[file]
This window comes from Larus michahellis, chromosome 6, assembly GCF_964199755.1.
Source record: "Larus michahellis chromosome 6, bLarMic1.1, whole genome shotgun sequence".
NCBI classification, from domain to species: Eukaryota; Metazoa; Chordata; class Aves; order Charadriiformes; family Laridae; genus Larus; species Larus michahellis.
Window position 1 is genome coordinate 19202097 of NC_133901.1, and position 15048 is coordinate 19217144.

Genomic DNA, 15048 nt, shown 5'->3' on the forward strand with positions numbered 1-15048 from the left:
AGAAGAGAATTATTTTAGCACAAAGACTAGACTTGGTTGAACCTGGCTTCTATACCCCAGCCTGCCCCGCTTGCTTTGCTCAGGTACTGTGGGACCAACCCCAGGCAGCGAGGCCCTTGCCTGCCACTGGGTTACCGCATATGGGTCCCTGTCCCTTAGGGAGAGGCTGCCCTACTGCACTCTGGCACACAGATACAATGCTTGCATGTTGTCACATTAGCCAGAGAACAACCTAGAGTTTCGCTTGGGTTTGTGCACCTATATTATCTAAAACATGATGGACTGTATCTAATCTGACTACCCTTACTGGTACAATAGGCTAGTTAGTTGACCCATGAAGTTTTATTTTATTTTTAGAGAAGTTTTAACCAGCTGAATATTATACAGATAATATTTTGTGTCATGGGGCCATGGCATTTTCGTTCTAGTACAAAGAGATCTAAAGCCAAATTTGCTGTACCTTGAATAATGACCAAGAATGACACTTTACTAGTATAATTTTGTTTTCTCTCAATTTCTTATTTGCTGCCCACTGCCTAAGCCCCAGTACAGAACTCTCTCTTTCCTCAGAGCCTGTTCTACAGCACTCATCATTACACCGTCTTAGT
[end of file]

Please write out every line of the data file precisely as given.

This window comes from Larus michahellis, chromosome 6, assembly GCF_964199755.1.
Source record: "Larus michahellis chromosome 6, bLarMic1.1, whole genome shotgun sequence".
NCBI classification, from domain to species: Eukaryota; Metazoa; Chordata; class Aves; order Charadriiformes; family Laridae; genus Larus; species Larus michahellis.
Window position 1 is genome coordinate 19202097 of NC_133901.1, and position 15048 is coordinate 19217144.

Genomic DNA, 15048 nt, shown 5'->3' on the forward strand with positions numbered 1-15048 from the left:
AGAAGAGAATTATTTTAGCACAAAGACTAGACTTGGTTGAACCTGGCTTCTATACCCCAGCCTGCCCCGCTTGCTTTGCTCAGGTACTGTGGGACCAACCCCAGGCAGCGAGGCCCTTGCCTGCCACTGGGTTACCGCATATGGGTCCCTGTCCCTTAGGGAGAGGCTGCCCTACTGCACTCTGGCACACAGATACAATGCTTGCATGTTGTCACATTAGCCAGAGAACAACCTAGAGTTTCGCTTGGGTTTGTGCACCTATATTATCTAAAACATGATGGACTGTATCTAATCTGACTACCCTTACTGGTACAATAGGCTAGTTAGTTGACCCATGAAGTTTTATTTTATTTTTAGAGAAGTTTTAACCAGCTGAATATTATACAGATAATATTTTGTGTCATGGGGCCATGGCATTTTCGTTCTAGTACAAAGAGATCTAAAGCCAAATTTGCTGTACCTTGAATAATGACCAAGAATGACACTTTACTAGTATAATTTTGTTTTCTCTCAATTTCTTATTTGCTGCCCACTGCCTAAGCCCCAGTACAGAACTCTCTCTTTCCTCAGAGCCTGTTCTACAGCACTCATCATTACACCGTCTTAGT